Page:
“Ogg, you have mastodons to hunt and cave drawings to—draw. Now, get out there or it will get glacial in here!”

At least they didn’t have to do spring cleaning for another 30,000 years.

Another complaint about warm weather is, of course, that it gets too warm. “You can put on clothes when it’s cold,” people say, “but you can’t take off clothes when it’s too hot.”

What, you’ve never heard of nudist colonies? No one has ever frozen to death at a nudist colony, yet many people wearing layers upon layers have frozen to death in winter. At the same time, many people have been known to suffer heat related injuries in December … although I’ll grant you most of those people were in Australia.

Then there are tornadoes. Although twisters can happen any time of the year, in northern Indiana they’re most common while you’re grilling at the picnic, rather than shoveling snow. Can you imagine the drifts? That should be the next Syfy original movie: “Snow Tornado”, staring Pauly Shore and Shannen Doherty. “Watch as Corey Feldman’s frozen body gets sucked into an ice funnel!” I’d watch it.

But again, no one has ever frozen to death during a tornado. In fact, the average tornado is around five hundred feet across and on the ground for five miles, while the average snowstorm named by The Weather Channel lasts three weeks and affects 93 million people in nineteen states, and hits Boston twice.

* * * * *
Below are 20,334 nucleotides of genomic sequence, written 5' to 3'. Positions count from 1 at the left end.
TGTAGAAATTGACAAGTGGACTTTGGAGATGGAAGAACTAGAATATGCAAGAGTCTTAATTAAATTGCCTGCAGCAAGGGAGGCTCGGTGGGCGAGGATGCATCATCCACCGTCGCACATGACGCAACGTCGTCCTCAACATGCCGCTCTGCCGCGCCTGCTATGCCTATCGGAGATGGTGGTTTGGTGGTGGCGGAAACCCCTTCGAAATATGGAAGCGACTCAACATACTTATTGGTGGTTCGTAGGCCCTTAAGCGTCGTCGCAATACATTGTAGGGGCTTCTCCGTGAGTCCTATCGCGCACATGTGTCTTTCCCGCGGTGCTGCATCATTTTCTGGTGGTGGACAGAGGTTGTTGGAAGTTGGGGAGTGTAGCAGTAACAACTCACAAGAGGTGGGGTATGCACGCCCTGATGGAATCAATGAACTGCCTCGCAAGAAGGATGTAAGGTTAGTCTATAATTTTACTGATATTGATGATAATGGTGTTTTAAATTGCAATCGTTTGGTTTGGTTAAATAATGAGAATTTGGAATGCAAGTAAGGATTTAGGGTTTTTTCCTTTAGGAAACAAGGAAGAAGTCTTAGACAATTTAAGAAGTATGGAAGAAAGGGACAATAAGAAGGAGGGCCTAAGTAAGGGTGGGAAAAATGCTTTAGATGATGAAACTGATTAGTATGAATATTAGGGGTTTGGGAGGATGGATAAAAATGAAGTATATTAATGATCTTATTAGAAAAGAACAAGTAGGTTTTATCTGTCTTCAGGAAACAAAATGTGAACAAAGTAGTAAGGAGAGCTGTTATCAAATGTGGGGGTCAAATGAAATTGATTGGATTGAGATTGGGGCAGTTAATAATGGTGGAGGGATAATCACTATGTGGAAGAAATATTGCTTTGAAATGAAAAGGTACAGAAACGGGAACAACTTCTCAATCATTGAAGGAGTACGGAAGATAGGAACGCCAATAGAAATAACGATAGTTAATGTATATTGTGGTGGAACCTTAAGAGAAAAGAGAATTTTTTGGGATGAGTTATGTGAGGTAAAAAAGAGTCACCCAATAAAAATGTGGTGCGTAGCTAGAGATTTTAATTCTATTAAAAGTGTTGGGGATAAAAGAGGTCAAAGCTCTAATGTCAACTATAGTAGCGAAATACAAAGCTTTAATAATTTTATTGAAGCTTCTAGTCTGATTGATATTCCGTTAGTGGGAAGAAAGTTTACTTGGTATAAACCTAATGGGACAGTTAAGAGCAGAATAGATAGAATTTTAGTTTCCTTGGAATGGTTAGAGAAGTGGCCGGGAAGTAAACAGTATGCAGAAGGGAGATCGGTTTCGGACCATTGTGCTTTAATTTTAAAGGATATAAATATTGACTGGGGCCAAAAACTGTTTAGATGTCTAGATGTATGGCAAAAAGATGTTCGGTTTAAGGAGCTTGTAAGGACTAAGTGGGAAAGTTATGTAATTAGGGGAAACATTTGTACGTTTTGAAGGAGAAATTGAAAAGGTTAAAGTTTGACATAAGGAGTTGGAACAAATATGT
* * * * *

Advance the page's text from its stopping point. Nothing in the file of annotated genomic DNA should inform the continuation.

Also, tornadoes give some relief in heat waves. According to my calculations, on a 90 degree day a three hundred mile an hour wind produces a wind chill factor of 64.2 degrees. That’s close to perfect. Granted, there will be issues with holding down your picnic, but I’ll bet no ants show up.

In short, I wasn’t crazy when I got in my car the other day and gave a happy cheer at becoming uncomfortable warm before I turned the heater on. I love Indiana two-thirds of the time. Insect bites, heat exhaustion, and uncontrollable sneezing are just part of the charm.
If you don’t believe me, ask the guy who slipped on the ice last January, got buried in a snow drift, and couldn’t reach his phone because it was under five layers of clothes. I mean, if you can find him.

Me last year, with flowers ... and sneezing. And if you look carefully, you can see a mosquito. But I'm still happy.